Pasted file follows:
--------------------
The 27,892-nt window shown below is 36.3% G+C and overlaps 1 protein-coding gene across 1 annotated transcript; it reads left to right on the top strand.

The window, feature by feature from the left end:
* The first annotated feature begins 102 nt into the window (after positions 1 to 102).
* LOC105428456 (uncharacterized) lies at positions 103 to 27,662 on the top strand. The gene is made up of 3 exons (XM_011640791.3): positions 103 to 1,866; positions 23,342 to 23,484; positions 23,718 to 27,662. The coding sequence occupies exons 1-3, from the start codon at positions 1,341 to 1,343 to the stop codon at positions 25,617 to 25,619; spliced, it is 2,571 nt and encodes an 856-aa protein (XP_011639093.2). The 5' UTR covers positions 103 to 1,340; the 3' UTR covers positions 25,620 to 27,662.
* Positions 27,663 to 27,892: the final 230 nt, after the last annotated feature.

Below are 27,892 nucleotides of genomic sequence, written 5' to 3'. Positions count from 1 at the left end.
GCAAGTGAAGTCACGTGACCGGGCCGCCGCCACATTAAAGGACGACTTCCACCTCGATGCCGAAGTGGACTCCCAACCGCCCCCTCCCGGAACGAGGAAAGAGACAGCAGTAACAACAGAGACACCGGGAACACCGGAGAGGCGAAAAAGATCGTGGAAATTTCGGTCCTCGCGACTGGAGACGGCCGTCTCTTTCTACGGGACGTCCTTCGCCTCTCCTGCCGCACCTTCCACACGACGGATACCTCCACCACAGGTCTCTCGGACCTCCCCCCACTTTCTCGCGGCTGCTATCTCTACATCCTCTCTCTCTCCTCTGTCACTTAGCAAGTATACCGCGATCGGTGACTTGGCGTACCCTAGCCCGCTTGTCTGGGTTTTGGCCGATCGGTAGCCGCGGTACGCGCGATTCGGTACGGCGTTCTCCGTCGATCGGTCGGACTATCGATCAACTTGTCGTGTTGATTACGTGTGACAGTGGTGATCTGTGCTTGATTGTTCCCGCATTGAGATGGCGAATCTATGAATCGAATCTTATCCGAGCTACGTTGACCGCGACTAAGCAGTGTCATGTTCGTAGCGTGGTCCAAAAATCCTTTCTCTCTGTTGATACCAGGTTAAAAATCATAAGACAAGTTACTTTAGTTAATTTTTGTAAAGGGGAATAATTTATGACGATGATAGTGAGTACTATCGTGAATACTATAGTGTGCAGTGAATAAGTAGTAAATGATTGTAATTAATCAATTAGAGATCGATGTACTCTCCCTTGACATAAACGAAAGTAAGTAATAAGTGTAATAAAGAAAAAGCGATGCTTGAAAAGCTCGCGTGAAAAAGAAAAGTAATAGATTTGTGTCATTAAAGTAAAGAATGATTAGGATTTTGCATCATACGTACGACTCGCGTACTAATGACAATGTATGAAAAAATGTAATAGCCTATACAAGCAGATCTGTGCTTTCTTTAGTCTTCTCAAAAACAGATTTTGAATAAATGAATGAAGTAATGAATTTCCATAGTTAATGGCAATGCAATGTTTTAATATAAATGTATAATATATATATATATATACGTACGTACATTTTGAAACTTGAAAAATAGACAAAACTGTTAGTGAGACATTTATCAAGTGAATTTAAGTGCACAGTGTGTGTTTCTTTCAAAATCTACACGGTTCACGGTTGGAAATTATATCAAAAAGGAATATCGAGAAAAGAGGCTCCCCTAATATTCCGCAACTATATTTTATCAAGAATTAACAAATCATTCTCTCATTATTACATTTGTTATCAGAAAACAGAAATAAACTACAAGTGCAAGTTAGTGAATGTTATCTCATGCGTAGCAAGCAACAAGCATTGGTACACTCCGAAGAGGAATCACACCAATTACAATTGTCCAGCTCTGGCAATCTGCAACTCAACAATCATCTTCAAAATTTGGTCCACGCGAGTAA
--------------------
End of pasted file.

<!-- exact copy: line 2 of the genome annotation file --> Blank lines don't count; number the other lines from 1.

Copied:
The window, feature by feature from the left end: